The extent of a smoker’s motivation to make a quit attempt has been frequently assessed and described by the Stages of Change (SOC) model (Prochaska & DiClemente, 1983). The SOC model includes five progressive stages of motivation and movement toward abstinence, including precontemplation, contemplation, preparation, action, and maintenance. Precon-templation refers to a stage in which the individual has no intention or consideration regarding abstinence in the coming 6 months. Contemplation involves an intention and plan to quit in the future (i.e., in the next 2 to 6 months). Preparation includes having made recent efforts to quit and an ongoing motivation to attain abstinence in the near future (i.e., within the next 30 days). The action and maintenance stages describe individuals who have just recently attained abstinence and maintained abstinence for at least 6 months, respectively.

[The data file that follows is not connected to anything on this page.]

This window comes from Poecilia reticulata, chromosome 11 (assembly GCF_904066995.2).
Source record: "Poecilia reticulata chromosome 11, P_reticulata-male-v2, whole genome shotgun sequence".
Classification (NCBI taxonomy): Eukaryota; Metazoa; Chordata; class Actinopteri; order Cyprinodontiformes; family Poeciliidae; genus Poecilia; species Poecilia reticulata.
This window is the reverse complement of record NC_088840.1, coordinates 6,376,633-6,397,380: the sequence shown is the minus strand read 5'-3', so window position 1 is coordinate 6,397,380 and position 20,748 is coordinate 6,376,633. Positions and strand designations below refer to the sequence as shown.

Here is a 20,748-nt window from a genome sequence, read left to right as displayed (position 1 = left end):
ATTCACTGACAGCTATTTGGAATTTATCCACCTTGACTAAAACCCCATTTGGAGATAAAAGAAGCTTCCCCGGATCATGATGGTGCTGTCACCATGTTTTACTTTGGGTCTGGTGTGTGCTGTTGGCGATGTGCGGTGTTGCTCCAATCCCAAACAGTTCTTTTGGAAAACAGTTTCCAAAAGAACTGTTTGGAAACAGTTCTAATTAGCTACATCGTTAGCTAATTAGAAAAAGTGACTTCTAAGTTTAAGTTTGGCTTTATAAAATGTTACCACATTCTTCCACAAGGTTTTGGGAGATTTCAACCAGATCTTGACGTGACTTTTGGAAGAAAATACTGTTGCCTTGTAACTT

There is evidence that both adult (Segan et al., 2004) and adolescent smokers (Dino et al., 2004) in the preparation stage, at the initiation of a cessation intervention, are more likely to attain abstinence than those in the contemplation stages. As a result of the potential links between stage of change and cessation success, research has begun to focus on how interventions may be tailored to identify and address the issues and (p. 280) challenges relevant to an individual’s specific stage. Indeed, such tailoring has had some success in increasing abstinence rates (e.g., Dijkstra et al., 2006). However, other research has concluded that there is little evidence that the model provides predictive power for future tobacco use or cessation (Carlson, et al., 2003). Critics of the model have argued that the stage model may minimize concepts highly relevant to addiction—such as neurological and behavioral rewards and the unpredictability of human decision making and motivation (West, 2005). Despite these critiques, the model continues to be used and promoted in the tobacco cessation field.